Friday, January 12, 2018

Markets advance on strong retail sales and bank earnings

Dow soared 205, advancers over decliners 4-3 & NAZ rose 37.  The MLP index went up 1+ to the 299s.  Junk bond funds were flattish & Treasuries saw more selling.  Oil pulled back in the 63s & gold jumped up 9 to 1331.

AMJ (Alerian MLP Index tracking fund)

CL=FCrude Oil63.63

GC=FGold  1,328.00

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US retail sales increased in Dec for a 4th month, indicating strong consumer demand throughout the holiday season, according to Commerce Dept data.  Overall sales rose 0.4% (est 0.5%) after a revised 0.9% Nov gain (prev 0.8%).  Sales excluding motor-vehicle dealers also increased 0.4% after climbing an upwardly revised 1.3%.  Retail-control group sales, which are used to calculate GDP & exclude food services, auto dealers, building materials stores & gasoline stations, rose 0.3%, following an upwardly revised 1.4% advance that was largest since 2005.  9 of 13 major retail categories showed stronger results.  The gain in sales, which included increased receipts at non-store retailers, furniture outlets & building supply centers, capped a robust holiday-shopping season fueled by low unemployment, a more confident consumer, steady income growth & discounting.  The average gain in sales over the last 2 months was the strongest for any Nov & Dec since 2010.  The upward revision to retail sales excluding motor vehicles reflected a noted pickup at internet retailers.  Receipts within the retail-control group increased at an 8.9% annualized rate in Q4, up from the 3.4% pace in Q3.  Inflation-adjusted consumer spending on goods & services rose at a 2.2% annual rate in Q3, the latest GDP report showed & projections are that real household outlays advanced 3% in Q4.  Retail sales rose 4.2 percent last year, the most since 2014, while purchases excluding autos climbed 4.3%, the strongest since 2011.  Excluding automobiles & gasoline, sales rose 0.4% in Dec after a 1.2% jump the previous month.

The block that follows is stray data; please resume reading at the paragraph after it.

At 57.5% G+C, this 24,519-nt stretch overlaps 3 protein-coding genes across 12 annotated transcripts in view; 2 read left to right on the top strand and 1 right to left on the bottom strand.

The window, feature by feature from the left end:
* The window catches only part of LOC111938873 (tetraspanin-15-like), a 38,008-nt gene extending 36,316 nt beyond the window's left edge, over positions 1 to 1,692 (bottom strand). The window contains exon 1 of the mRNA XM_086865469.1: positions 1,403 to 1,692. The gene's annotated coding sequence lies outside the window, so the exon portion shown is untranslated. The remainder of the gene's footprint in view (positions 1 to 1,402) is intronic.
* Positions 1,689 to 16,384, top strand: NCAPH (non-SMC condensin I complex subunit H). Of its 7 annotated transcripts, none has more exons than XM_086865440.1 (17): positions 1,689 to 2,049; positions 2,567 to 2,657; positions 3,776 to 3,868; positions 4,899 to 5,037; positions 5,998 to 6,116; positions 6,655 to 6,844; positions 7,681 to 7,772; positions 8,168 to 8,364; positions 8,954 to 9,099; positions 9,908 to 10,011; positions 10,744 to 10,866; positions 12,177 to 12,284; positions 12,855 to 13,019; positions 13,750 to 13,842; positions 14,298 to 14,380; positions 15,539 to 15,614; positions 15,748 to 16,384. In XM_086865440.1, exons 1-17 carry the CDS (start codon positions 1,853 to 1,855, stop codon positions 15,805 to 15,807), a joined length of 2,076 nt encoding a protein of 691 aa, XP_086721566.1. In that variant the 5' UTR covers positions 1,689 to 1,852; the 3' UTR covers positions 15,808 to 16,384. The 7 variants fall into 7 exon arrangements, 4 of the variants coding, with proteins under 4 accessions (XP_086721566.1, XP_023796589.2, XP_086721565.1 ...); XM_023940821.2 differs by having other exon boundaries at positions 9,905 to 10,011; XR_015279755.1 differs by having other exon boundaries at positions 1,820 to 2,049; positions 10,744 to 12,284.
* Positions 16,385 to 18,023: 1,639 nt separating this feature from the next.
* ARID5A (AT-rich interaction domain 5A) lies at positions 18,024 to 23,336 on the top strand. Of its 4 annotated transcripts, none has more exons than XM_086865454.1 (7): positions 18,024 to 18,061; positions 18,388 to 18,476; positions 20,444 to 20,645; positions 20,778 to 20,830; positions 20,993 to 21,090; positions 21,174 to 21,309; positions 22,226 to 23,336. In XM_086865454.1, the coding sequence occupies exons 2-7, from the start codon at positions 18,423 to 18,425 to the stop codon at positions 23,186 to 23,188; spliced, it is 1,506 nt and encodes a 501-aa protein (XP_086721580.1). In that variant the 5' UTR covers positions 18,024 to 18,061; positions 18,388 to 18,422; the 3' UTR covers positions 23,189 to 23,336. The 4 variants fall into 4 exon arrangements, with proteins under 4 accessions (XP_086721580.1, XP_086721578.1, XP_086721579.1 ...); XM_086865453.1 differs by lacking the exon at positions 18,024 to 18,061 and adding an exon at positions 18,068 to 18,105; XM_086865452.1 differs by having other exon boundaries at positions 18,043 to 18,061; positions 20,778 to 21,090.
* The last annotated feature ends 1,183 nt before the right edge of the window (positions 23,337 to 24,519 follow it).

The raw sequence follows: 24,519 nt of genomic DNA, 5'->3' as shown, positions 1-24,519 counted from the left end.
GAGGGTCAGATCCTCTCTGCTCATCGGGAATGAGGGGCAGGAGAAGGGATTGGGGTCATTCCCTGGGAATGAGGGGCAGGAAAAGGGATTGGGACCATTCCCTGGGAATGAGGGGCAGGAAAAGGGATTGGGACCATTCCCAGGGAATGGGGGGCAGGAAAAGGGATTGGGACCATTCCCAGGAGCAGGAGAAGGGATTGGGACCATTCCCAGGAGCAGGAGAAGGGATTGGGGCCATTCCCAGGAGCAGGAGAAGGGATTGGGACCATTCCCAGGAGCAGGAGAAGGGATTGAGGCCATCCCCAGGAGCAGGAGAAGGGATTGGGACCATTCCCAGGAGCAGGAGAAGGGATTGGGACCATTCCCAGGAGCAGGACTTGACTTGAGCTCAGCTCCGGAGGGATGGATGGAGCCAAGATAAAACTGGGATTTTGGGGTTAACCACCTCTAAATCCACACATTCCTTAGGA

The tax overhaul cost JPMorgan Chase (JPM), a Dow stock, $2.4B last year which is viewed as a down payment on a more profitable future.  The bank took accounting charges in Q4 tied mostly to levies on foreign earnings required under the new law, its effective tax rate will drop this year to 19% from 32%.  That means that if JPM generates the same pretax profit this year as it did in 2017, earnings will balloon by more than $3.5B.  It is the first big US bank to detail the windfall the industry will receive under the new tax regime.  Discussion about the ramifications of the changes is likely to dominate earnings season over the firms’ quarterly results.  CFO Marianne Lake has said that some of those gains will probably evaporate as banks compete with one another on pricing & services.  “The enactment of tax reform in the fourth quarter is a significant positive outcome for the country,” CEO Jamie Dimon said.  “U.S. companies will be more competitive globally, which will ultimately benefit all Americans.”  The bank is working on a long-term plan to use some of the windfall to benefit employees and customers, Dimon said.   Among potential changes could be improved pricing for low- & moderate-income borrowers in areas such as mortgages.  The firm's tax rate will likely rise above 20% within 2 years, Lake said.  The Q4 charge was largely driven by unremitted overseas earnings facing taxation under the tax overhaul.  The tax changes affected the firm’s trading results as revenue fell 26%  to $3.37B from a year earlier.  Fixed-income revenue dropped 34% to $2.22B, more than $500M lower than estimates for that business, fueled by placid markets, tighter credit spreads & the tax charge.  EPS was $1.07, versus $1.71, a year earlier.  Adjusted EPS was $1.76, beating the $1.69 estimate.  Excluding the impact of the tax changes, net income would have been $6.7B.  Provisions for loan losses increased 51% from a year earlier to $1.31B, lower than the $1.48B predicted.  Net revenue rose 5% to $25.5B, while noninterest expenses climbed by a similar percentage to $14.6B, driven largely by higher compensation costs & auto lease depreciations.  Profit in its commercial bank surged 39% to $957M, helped by higher revenue from deposit spreads & loan growth, as well as a $115M  benefit tied to the tax changes.  Wealth-management profit climbed 12% to $654M on rising markets & increasing interest income on deposits & loans.  Earnings from consumer banking increased 11% to $2.6B on higher deposit margins.  Net interest margin, the difference between what a bank pays depositors & charges borrowers, climbed 5 basis points to 2.42% from the previous qtr, exceeding the 2.39% estimate.  Interest income rose 11% from a year earlier to $13.35B, exceeding estimates.  The stock rose 1.26.